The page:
BLM moving 700 wild horses to Ennis area ranch; neighbors miffed

horse silhouette

(Personal comment – Let’s all take this opportunity to do some mathematical calculations. Cost of leaving the wild horses alone – $0. Cost of removal – estimated at $1,000 per horse (depending on quantity removed at one time). Cost of long term storage – $1.38 to $5.50 per DAY per horse ($41.40 to $165 per MONTH). Income from welfare ranchers for one cow/calf per MONTH – $1.35. Remember, the horses are removed and immediately replaced by cattle. Also note – the BLM is complaining that they are losing money. If I had to calculate why, I think I have one answer. – Jerry)

 FRANCIS DAVIS Montana Standard, Feb 21, 2013

 

Wild horses roam federal lands in several states. The Bureau of Land Management is proceeding with a plan to move 700 wild horses to the Spanish Q Ranch northwest of Ennis.

Wild horses roam federal lands in several states. The Bureau of Land Management is proceeding with a plan to move 700 wild horses to the Spanish Q Ranch northwest of Ennis.

BUTTE — The Bureau of Land Management is proceeding with a plan to move 700 wild horses to the Spanish Q Ranch northwest of Ennis, with the first truckloads of horses due to arrive as early as next week — despite the fact that pending appeals have yet to be ruled on by the Interior Board of Land Appeals.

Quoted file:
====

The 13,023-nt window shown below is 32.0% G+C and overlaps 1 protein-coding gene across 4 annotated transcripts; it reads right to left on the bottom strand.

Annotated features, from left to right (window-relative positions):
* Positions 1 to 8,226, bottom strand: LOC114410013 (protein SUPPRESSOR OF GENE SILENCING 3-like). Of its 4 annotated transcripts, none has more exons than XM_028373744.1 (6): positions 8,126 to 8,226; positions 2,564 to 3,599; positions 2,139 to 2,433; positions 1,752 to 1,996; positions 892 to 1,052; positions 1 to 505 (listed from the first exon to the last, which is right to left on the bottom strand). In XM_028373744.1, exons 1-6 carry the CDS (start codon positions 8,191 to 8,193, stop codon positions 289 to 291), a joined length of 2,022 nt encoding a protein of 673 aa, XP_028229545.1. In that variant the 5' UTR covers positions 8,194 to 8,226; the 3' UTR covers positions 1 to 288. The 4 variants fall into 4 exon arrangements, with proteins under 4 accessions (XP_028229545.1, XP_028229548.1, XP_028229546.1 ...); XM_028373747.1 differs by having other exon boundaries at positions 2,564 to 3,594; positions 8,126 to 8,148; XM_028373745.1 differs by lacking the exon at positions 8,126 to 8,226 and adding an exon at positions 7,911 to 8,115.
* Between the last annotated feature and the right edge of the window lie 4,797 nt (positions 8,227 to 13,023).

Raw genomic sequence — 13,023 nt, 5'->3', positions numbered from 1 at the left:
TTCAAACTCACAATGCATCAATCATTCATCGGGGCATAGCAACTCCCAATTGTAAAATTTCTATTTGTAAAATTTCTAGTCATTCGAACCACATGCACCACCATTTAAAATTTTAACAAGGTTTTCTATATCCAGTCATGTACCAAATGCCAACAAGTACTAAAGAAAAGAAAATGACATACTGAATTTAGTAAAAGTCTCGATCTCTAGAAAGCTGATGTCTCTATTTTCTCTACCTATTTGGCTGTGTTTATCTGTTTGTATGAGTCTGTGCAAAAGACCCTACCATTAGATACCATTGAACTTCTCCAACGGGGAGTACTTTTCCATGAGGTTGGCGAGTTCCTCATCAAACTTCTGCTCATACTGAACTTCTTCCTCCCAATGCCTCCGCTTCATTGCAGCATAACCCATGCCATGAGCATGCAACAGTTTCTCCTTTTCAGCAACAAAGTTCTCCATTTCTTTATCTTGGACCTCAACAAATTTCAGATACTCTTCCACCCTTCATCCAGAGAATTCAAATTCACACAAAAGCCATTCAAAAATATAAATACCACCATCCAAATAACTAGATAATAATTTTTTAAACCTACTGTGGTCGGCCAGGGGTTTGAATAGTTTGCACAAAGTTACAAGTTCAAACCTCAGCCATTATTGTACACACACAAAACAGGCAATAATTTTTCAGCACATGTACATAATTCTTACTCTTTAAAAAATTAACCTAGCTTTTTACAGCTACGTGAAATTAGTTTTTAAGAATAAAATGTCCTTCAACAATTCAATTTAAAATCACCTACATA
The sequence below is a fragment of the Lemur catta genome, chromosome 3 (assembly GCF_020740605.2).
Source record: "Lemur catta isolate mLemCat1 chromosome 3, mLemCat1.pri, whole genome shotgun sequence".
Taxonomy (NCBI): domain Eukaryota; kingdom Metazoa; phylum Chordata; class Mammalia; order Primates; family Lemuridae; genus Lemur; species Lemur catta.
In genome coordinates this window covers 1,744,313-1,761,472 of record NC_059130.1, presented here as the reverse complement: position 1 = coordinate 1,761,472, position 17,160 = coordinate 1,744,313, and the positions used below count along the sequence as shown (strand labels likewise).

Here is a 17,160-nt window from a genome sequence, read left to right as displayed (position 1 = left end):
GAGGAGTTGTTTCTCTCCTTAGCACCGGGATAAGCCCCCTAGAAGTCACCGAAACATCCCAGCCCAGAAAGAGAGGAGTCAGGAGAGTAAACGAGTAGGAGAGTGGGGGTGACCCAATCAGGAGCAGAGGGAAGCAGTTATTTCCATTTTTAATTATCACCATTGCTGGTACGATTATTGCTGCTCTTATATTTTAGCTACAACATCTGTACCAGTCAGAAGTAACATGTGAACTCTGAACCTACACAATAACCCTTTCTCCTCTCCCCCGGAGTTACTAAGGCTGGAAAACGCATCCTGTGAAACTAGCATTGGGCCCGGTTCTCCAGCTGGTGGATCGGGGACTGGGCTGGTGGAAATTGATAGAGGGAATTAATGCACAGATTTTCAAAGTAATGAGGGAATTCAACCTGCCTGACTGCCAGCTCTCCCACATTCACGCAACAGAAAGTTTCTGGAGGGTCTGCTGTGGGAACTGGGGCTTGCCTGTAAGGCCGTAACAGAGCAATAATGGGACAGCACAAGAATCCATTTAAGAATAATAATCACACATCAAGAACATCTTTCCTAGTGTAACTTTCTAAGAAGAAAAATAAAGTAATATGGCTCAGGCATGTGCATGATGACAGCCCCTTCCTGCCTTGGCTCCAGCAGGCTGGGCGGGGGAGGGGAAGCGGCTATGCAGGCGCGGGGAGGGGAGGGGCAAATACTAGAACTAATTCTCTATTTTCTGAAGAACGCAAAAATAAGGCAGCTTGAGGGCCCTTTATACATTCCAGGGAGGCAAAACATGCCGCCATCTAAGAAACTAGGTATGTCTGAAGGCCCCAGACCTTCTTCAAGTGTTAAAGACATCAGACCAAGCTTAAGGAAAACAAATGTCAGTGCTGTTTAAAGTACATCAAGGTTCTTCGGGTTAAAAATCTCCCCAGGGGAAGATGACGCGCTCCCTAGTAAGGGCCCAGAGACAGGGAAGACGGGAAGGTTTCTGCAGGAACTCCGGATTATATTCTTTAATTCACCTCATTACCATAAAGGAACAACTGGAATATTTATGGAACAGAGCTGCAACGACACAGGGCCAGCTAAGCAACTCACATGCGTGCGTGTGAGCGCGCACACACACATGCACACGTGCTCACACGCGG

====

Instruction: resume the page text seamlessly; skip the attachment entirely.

Adjacent landowners of the Spanish Q Ranch filed the appeals in December to stop the transfer of the wild horses. However, because the IBLA, an administrative court for the Department of the Interior, did not rule within 45 days on the appeals’ request to stop the transfer, the BLM said it has the right to go ahead with the planned move, which has been in the works since 2009.

 

Carolyn Chad, acting deputy division chief for the BLM’s National Wild Horse and Burro Program, cited cost savings as one of the main reasons the program is beginning the transfer of the geldings from short-term holding facilities to the long-term facility near Ennis.

 

About 300 horses will arrive in eight truckloads between Feb. 27 and March 1, Chad said. By March 18, Chad expects all 700 geldings to be at the ranch.

 

The horses are being moved from short-term facilities in Wyoming, Colorado, Nevada, Utah and Oklahoma, where the cost per day, per head averages $5.50, while at the Spanish Q the cost per day, per head will be only $1.36.

 

Since the IBLA has yet to rule on the appeals, the horses might be forced to be moved again in the future. However, Chad said that along with the cost-savings, the health of the horses and her confidence in the viability of the Spanish Q as a long-term facility are worth moving the horses now.

 

“We could be asked to move the horses in the future,” Chad said. “There are no guarantees, but we are confident that the Spanish Q will be successful.”